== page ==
It’s obvious that many of inbound tourists to Tokyo want to extend their legs to Nikko Toshogu Shrine because it is a central property of the UNESCO world cultural heritage sites in Nikko. But it is located 150km to the north of Tokyo and takes three hours to get there by public transportation (one way) so majority of them give up fulfilling their want. Then, what could be their 2nd best?
How about Ueno Toshogu Shrine in Tokyo? Out of 130 Toshogu Shrine in Japan, Ueno Toshogu Shrine is a high-ranking Toshogu Shrine after Nikko and Kunosan Toshogu, built as a compact but magnificent complex. At Ueno Toshogu Shrine enshrined are the deified spirits of Tokugawa Iyeyasu (the 1st Shogun of the Tokugawa Shogunate), the 8th Shogun Yoshimune and the 15th and last Shogun Yoshinobu. The Shogunate lasted from 17th to 19th century, keeping its seat in Edo (old Tokyo). People in Edo wanted to pay a visit to Nikko Toshogu Shrine but it was not an easy trip because of Nikko being far away. For such Edo people, Ueno Toshogu Shrine (built in 1627) served as “Nearby Toshogu”.
Ueno Toshogu Shrine is a complex of several Shrine structures which include the followings.
“Karamon” Gate (the above photo)
“Karamon” Gate and its walls surround the main shrine structure. Karamon gate is a gate which has an undulating gable. The gate is very unique in several aspects. For instance, there are two carvings of dragons on the pillars of the gate; the ascending dragon and the descending dragon. Could you guess which is which?
“Golden Hall”, the Main Shrine Structure (the above photo)
All the pillars and doors are covered in gold foil so this building is called Golden Hall. Because of its beauty and the cultural values, the main shrine building has been designated Important Cultural Property of Japan. The ceilings are decorated with lacquer and colorful and intricate carvings (but they are not open to the public so as to preserve their aesthetic quality from exposing to damp air).
Cupper & Stone Lanterns (the above photo)
Along the approach to the main shrine structure, there are more than 250 big lanterns including 50 copper lanterns donated by the feudal loads. The lanterns are used as sacred fires for purification when religious rituals are held.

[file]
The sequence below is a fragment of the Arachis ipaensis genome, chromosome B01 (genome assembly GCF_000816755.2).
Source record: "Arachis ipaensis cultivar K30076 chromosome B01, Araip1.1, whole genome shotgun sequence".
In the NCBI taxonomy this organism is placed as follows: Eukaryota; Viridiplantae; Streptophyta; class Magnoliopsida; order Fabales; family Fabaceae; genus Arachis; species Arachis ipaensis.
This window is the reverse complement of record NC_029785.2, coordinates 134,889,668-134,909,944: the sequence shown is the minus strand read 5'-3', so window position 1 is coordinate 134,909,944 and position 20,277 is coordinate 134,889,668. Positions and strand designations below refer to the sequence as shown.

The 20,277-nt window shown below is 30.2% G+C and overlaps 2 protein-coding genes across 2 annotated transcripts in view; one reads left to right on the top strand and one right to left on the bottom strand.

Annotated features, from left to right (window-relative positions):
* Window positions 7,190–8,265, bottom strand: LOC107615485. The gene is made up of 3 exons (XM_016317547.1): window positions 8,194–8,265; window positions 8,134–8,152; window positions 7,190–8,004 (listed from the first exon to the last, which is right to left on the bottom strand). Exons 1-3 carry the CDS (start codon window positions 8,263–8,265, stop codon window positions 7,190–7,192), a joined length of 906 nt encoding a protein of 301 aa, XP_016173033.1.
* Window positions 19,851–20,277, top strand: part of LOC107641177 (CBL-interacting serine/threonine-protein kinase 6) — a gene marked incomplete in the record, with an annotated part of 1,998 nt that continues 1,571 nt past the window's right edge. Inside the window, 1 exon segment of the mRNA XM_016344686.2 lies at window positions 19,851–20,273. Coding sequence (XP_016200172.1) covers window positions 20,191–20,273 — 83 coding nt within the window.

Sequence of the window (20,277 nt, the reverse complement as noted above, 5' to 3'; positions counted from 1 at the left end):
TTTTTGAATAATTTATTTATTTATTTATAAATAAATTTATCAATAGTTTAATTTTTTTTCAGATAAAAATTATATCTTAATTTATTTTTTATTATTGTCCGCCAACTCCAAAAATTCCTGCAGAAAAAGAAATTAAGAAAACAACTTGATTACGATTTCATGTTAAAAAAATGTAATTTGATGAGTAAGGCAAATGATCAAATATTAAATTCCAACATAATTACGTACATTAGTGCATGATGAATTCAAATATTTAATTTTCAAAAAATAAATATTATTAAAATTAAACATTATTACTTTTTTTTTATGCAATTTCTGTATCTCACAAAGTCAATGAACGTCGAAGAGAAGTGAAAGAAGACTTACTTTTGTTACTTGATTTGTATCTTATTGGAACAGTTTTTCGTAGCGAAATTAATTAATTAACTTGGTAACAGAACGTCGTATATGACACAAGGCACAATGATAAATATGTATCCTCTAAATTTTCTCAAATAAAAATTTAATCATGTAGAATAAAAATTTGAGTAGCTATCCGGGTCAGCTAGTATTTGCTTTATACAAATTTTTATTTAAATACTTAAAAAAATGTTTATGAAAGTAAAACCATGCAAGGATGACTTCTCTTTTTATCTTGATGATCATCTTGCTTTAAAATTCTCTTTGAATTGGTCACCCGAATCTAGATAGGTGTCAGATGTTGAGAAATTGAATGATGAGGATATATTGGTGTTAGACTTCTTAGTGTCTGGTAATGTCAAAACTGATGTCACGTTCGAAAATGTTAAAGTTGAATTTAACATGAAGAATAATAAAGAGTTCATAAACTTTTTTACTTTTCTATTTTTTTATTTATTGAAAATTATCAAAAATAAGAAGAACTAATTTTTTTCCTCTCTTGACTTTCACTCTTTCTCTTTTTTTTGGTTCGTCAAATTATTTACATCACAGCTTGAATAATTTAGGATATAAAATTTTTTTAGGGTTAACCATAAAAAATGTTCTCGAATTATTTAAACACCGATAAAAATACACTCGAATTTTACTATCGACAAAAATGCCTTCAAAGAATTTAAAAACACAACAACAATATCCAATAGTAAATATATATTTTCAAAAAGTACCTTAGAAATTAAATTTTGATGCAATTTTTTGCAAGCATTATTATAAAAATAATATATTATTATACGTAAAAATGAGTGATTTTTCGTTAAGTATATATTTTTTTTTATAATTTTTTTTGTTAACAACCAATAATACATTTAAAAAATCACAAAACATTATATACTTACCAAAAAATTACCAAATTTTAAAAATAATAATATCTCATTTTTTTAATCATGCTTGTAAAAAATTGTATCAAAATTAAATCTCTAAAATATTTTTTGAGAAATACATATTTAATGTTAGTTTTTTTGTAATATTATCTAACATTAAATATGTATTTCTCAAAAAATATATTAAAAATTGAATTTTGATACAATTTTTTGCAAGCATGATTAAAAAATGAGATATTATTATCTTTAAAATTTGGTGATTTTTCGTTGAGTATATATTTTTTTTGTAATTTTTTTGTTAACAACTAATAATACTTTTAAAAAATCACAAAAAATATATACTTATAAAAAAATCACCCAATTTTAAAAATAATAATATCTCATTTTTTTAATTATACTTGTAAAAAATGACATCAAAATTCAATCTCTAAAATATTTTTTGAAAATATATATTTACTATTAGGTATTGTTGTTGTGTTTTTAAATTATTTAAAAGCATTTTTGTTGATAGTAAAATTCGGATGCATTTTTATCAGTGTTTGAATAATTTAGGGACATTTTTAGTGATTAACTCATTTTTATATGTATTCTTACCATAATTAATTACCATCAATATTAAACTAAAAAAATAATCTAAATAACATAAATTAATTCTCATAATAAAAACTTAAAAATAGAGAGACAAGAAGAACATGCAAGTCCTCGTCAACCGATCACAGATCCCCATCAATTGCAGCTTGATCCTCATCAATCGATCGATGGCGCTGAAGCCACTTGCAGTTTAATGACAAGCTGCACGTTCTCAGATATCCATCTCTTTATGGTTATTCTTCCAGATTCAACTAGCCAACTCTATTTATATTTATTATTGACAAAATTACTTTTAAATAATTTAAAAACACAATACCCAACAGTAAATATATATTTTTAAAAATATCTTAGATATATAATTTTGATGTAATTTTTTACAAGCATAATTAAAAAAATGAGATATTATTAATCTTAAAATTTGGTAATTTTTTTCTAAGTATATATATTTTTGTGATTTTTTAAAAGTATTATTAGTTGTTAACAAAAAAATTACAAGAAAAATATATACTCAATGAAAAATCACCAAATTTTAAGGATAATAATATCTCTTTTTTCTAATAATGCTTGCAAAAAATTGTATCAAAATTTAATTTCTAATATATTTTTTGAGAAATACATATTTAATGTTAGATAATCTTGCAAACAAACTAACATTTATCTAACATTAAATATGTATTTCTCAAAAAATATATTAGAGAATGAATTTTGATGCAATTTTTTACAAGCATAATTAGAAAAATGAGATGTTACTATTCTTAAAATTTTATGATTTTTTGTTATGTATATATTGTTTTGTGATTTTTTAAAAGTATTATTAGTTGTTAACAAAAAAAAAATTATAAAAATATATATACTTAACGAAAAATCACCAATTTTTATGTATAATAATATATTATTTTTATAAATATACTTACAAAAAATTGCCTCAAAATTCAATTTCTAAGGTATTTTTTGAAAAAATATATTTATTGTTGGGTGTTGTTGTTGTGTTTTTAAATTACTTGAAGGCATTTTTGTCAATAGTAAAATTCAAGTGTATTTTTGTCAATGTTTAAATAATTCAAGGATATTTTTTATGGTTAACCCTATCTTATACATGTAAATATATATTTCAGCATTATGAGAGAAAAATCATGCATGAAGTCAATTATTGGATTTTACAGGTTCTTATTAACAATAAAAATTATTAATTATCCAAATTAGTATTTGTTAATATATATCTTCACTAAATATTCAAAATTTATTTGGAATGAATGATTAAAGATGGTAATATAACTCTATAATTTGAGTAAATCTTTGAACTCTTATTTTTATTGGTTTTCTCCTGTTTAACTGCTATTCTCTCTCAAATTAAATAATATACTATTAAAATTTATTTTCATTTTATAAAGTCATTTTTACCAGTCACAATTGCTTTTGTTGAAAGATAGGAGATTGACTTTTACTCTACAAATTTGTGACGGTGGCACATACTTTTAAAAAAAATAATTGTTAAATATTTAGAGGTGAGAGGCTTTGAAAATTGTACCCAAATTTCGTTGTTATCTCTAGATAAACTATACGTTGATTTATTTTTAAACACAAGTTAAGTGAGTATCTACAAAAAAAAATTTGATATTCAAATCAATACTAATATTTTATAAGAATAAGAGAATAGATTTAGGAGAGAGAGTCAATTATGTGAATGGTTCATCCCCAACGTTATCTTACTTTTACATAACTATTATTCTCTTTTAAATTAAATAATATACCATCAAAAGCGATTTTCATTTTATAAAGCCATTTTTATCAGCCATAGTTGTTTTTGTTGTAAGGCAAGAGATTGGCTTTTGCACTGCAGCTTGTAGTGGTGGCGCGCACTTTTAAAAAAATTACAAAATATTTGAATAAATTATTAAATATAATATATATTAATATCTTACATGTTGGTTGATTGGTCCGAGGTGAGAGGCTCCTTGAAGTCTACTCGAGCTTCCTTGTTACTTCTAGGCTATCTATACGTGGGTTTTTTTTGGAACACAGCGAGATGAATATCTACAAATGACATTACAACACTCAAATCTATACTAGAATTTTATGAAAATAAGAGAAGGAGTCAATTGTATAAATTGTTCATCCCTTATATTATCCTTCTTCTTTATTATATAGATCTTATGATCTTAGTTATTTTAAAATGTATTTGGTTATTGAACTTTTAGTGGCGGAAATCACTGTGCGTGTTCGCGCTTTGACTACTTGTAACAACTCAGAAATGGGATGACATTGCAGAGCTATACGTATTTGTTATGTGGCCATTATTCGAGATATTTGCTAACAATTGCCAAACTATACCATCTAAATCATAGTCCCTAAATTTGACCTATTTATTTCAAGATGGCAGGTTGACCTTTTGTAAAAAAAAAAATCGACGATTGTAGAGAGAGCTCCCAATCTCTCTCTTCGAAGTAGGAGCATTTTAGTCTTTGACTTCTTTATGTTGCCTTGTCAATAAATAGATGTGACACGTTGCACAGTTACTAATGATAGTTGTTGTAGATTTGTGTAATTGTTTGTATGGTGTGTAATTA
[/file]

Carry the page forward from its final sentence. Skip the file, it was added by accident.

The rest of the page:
Flame of Hiroshima & Nagasaki
Along the approach to the gate, there is a stone monument which keeps a flame in its center. This is called the flame of Hiroshima and Nagasaki. During the last war, the two cities were destroyed by atomic bombs dropped over them. The source of the flame is a flame taken from the ruins in Hiroshima which were still burning after the A-bomb attack. The flame was shared with Ueno Toshogu Shrine with people’s wishes for the elimination of nuclear weapons. The stone monument here is adorned with “Senba-zuru”, strings of one thousand paper cranes which is a symbol of peace.
From Ueno Toshogu Shrine, you can see a 5-storied pagoda which is situated on the property of Ueno Zoo but it used to be a part of Ueno Toshogu Shrine. The pagoda is a stupa where a small amount of ashes of Buddha is kept. Why such Buddhist structure coexisted with a Shinto Shrine? This represents the syncretism or the fusion of Buddhism and Shintoism which existed in Japan from the introduction of Buddhism in the 6th century.
Ueno Toshugu Shrine survived many disasters such as big earthquakes and fires which destroyed large parts of Edo during the Edo era, the civil war which happened in the process to move from the Tokugawa’s feudalism era to the new era Meiji, and the last war in which U.S. Air Forces dropped lots of bombs over Tokyo but a bomb which fell on the ground of Ueno Toshogu Shrine did not detonate. So, Japanese people regard Ueno Toshogu Shrine as a spiritual spot which could bring to you success in your life and longevity.
Do you want to know more about the shrine? More than happy to guide you to there and other great places around Ueno, Tokyo!
By Jin Shibata